There is the grief of a Roman execution using a most torturous and violent vile method, but all the way through this there is another narrative being written, another reality playing out. Unlike in Matthew and Luke, it is not pointed out to us so blatantly.  It’s is God’s plan and purpose, Jesus use of the open line of Psalm 22 invites us to see what is happening through its prophetic lens. The guards we are told sitting down and gambling over his clothes foretold. The jar of wine being offered to him foretold, the mockery and taunting, foretold. Scripture witnesses to the fact that God not Caesar, God not the religious authorities and their plans and scheme is in control. This is not a ignominious end to a good teacher, rather it is God at work. Instead of a defeat Mark paints it as a coronation, Pilate's words more true than he could imagine, here is Jesus the king of the Jews… It is a Roman centurion who provides Mark’s narrative with its high point. When by some divine revelation he sees what is going on and realises ‘surely this man was God’s son’.

In a deep irony, the grief that was thrown at Jesus tells the story of what is happening here. They meant is as mockery, but rather in it is deep truth. This is how Jesus planned to tear down the temple and build it again in three days.  Relationship with God was no longer going to be though a building and sacrificial system, but was going to be made possible by the person of Jesus Christ and his death on the cross for the forgiveness of sins. By not coming down from the cross, by not saving himself, rather trusting in God, Jesus was going to save many others. It was his death taking the punishment for what we had done wrong, that would enable us to be forgiven and set free. Jesus was God’s messiah and king and this is the way he was going usher in God’s kingdom. Not by some superhuman act but by as Philippians 2 puts it being obedient unto death, even death on a cross, because of that God would raise him up. It was not going to be that we may see and then believe that the high priests demanded rather it is by grace, and faith in Jesus that we will be able to see.

The women who stand off at a distance and weep, who follow to see where Jesus is buried are not left in their grief and sorrow, rather they are changed into witnesses, able to tell of what they have seen and spoiler alert they are the ones who have the great privilege of being the first to witness Jesus resurrection and to bear witness to the fact “he is risen, he is risen indeed’.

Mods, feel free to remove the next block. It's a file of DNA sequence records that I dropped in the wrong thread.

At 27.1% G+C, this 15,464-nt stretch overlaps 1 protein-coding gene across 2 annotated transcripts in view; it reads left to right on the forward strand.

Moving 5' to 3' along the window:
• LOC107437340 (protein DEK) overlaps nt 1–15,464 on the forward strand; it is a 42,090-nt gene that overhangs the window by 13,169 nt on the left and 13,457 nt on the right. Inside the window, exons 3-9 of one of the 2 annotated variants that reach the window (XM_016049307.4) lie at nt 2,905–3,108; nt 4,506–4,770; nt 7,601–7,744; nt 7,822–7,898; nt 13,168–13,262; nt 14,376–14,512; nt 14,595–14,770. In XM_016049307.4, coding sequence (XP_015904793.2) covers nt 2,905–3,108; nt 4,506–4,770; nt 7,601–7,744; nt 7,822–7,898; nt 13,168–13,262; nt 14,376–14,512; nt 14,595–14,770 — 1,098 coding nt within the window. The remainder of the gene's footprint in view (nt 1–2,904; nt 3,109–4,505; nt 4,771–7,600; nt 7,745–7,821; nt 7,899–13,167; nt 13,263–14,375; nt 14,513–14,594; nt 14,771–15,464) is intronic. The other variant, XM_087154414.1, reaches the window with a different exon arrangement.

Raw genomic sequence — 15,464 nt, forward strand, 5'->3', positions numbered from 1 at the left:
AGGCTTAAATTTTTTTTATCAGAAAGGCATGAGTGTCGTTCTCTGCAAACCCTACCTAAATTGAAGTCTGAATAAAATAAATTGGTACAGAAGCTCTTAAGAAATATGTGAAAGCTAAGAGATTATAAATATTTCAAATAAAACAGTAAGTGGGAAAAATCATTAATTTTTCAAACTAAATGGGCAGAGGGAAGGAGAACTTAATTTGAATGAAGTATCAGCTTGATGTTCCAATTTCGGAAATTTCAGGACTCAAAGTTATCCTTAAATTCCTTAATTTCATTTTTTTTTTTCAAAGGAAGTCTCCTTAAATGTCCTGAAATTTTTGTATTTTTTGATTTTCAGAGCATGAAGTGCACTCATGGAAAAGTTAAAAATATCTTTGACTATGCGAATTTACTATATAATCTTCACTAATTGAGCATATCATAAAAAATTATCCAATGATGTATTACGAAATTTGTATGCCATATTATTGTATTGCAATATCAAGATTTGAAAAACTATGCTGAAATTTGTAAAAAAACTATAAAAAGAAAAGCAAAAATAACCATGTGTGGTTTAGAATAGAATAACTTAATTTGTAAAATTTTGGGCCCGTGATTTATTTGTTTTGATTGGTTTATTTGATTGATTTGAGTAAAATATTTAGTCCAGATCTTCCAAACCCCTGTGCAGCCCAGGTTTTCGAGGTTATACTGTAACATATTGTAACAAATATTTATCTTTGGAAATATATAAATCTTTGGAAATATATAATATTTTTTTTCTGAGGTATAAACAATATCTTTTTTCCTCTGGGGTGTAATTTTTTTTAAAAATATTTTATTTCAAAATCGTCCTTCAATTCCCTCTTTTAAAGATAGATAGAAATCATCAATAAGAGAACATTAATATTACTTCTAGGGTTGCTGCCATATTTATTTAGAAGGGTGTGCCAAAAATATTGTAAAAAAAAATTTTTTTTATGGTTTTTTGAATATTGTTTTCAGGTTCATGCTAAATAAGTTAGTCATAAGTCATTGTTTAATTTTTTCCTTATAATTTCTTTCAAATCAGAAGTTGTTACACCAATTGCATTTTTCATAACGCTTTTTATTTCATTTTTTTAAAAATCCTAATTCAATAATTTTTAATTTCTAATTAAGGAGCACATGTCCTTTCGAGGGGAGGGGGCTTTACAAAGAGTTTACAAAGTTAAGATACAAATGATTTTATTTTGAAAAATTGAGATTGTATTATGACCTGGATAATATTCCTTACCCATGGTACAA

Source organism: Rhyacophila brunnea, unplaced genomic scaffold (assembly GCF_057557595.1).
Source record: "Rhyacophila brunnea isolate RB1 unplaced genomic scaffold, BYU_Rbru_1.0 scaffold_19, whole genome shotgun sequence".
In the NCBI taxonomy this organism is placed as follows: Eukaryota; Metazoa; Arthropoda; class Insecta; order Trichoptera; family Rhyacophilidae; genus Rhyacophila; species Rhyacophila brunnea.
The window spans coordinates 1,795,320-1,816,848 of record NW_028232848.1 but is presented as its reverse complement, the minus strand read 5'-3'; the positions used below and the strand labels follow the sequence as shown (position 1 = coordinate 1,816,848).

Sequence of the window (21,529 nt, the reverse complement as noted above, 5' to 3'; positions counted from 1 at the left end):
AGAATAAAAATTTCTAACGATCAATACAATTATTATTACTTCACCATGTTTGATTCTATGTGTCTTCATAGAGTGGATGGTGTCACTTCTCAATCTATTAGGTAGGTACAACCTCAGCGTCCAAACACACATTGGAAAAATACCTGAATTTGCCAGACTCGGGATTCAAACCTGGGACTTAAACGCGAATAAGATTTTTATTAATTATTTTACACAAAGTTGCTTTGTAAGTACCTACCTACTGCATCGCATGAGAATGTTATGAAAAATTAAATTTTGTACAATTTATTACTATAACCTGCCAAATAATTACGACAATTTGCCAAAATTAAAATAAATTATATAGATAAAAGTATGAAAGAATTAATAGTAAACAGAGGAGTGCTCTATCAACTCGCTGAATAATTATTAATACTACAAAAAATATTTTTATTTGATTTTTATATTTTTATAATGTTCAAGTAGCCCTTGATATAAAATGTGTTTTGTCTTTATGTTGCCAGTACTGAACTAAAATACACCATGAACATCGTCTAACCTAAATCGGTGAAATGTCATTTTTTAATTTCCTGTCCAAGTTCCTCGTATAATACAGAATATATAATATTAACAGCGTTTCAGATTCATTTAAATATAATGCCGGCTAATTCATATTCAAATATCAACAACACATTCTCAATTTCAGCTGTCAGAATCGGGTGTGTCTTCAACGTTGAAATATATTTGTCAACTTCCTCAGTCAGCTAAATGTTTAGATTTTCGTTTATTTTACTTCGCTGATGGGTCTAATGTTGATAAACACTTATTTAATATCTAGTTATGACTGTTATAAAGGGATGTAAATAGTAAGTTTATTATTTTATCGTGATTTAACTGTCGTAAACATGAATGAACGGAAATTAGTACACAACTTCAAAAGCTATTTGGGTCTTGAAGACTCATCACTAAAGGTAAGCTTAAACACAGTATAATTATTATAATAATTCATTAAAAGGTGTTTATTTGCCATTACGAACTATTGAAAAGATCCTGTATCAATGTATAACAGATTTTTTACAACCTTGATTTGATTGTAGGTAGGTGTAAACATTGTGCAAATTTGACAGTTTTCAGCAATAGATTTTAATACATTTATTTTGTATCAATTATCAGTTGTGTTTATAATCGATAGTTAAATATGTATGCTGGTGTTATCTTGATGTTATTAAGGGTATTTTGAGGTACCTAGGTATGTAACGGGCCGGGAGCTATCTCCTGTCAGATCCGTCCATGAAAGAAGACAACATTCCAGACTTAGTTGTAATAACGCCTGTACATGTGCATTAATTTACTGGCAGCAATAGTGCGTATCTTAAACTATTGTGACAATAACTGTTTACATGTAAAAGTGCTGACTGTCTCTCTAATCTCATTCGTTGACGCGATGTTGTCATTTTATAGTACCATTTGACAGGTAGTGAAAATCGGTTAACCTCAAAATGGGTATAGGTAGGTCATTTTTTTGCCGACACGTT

It is Good because ‘God has not abandoned us’, Jesus took on the pain we encounter and the deep separation from God, so that we may come to know God intimately as our loving father. So many people wrestle with understanding what Jesus did on the Cross, the various theories of atonement, but in Marks gospel there is one symbolic act which shows the reality of what Jesus achieved. As he died mark tells us the curtain in the temple was torn in two. The curtain in the temple was hung in front of the holy of holy’s the place where Jewish people believed held the very presence of God. It was only entered once a year by a high priest and only after many sacrifices for the forgiveness of sin. It symbolised the very real chasm between sinful broken humans and a holy God. But now God was no longer going to be with his people in this special place. The barrier between us and God is removed. The temple and sacrificial system was no longer needed, as in his death and resurrection, Jesus had made the way for us to come to know God. It is putting our trust in Jesus that we can come to know God, that we are able to have a clean and fresh start and be reconciled with God and with one another.

Finally, it is good grief because the Story does not end as the stone is rolled across the mouth of a borrowed tomb. It does not finish with the women and Joseph marking where Jesus is laid so they can make it the focus for memory, future mourning or even veneration. … it is Friday but Sunday is coming. We have Good grief because at the Cross we meet the Good God, who raised Jesus to life again. We can have new and abundant life lived in relationship with God because Jesus is raised from the dead. Death and sin are defeated. It is the wondrous truth that Jesus death and resurrection makes new life possible. We started our exploration of good grief by talking of Simon the Cyrene being forced into service to carry Jesus Cross, and even in that small detail we see how these events can change people’s lives, as we are told that Simon's sons Rufus and Alexander are known to the church. If Mark was written in Rome then this could be Rufus who is talked of as a leader in that church in Paul’s letter to the Romans.

It is Good Grief because it is the starting point of lives down through the last two thousand years that have been changed and transformed. This year we are marking the 500th year of the reformation, the re-centering of the Christian faith on the wonderful truth that salvation is by grace alone, through faith alone. It is the hope that you and I have, the new life we share.
The term Good Grief may seem an oxymoron, a contradiction in terms. But I would pray this Easter you may know the reality of Good grief in your life. Grief is the process by which we deal with the loss of a loved one or a significant part of our life.  The Good Grief of the Cross, is the process by which we allow Jesus death to change how we live. We come to him aware of all we have done wrong, we thank him for dying in our place, and ask him to forgive us, and acknowledge him as our Lord and saviour. That is Good grief that leads to new life. We can know Good Grief.. A good God who Saves us. 

No comments:

Post a Comment